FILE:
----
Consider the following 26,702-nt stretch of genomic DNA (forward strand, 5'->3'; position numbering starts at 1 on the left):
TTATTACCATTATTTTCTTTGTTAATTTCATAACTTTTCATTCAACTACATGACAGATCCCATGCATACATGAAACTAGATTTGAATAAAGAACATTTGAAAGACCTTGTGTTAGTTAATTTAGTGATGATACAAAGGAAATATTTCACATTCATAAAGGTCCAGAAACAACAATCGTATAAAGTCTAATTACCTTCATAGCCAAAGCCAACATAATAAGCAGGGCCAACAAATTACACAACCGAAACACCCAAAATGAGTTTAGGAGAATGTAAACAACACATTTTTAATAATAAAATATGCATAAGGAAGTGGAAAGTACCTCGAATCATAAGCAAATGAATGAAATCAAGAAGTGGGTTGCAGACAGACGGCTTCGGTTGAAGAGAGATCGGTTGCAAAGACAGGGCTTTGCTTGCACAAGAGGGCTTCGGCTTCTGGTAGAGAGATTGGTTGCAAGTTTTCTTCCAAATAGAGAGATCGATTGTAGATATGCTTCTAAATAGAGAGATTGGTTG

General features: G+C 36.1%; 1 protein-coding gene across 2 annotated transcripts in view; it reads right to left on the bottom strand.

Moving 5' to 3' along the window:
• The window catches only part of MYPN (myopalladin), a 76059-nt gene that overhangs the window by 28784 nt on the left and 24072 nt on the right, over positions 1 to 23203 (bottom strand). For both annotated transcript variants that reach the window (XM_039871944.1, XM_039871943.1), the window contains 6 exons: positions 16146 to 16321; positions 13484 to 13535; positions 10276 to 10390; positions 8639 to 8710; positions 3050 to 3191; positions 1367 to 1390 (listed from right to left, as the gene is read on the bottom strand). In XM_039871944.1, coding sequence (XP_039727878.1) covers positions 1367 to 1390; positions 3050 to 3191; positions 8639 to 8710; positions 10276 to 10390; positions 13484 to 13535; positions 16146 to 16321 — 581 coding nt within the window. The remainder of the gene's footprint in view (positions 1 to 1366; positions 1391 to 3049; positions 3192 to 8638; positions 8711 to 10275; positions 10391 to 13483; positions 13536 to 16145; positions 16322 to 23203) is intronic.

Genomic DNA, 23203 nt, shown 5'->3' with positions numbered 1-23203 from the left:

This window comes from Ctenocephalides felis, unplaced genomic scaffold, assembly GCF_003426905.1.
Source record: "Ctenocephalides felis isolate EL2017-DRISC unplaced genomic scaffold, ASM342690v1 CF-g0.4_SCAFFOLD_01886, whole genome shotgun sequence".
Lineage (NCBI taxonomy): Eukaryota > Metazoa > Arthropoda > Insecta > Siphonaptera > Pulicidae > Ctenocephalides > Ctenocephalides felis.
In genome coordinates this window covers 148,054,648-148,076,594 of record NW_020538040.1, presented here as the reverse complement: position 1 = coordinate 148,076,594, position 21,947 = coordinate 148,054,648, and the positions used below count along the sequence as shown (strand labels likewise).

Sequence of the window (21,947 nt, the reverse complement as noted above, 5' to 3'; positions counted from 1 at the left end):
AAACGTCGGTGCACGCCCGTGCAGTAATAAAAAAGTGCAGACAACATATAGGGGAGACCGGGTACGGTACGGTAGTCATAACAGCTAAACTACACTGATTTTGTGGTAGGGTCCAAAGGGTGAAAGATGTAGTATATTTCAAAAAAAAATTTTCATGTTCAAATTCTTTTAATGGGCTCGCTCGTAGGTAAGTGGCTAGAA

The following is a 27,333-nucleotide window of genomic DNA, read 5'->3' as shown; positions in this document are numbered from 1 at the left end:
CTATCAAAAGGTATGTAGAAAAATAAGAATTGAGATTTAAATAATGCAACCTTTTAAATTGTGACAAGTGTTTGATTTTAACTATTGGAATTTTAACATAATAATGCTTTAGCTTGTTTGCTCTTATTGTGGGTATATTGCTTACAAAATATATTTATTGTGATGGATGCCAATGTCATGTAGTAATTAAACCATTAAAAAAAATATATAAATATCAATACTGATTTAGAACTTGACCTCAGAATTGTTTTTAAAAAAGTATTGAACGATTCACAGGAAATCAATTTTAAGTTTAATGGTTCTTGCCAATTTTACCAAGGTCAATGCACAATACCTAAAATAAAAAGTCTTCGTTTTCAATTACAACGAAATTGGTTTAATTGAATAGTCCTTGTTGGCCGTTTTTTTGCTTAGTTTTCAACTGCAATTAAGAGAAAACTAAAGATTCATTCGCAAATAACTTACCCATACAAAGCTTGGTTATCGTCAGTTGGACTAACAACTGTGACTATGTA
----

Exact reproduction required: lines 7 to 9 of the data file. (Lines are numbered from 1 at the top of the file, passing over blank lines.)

This window comes from Ctenocephalides felis, unplaced genomic scaffold, assembly GCF_003426905.1.
Source record: "Ctenocephalides felis isolate EL2017-DRISC unplaced genomic scaffold, ASM342690v1 CF-g0.4_SCAFFOLD_01886, whole genome shotgun sequence".
Lineage (NCBI taxonomy): Eukaryota > Metazoa > Arthropoda > Insecta > Siphonaptera > Pulicidae > Ctenocephalides > Ctenocephalides felis.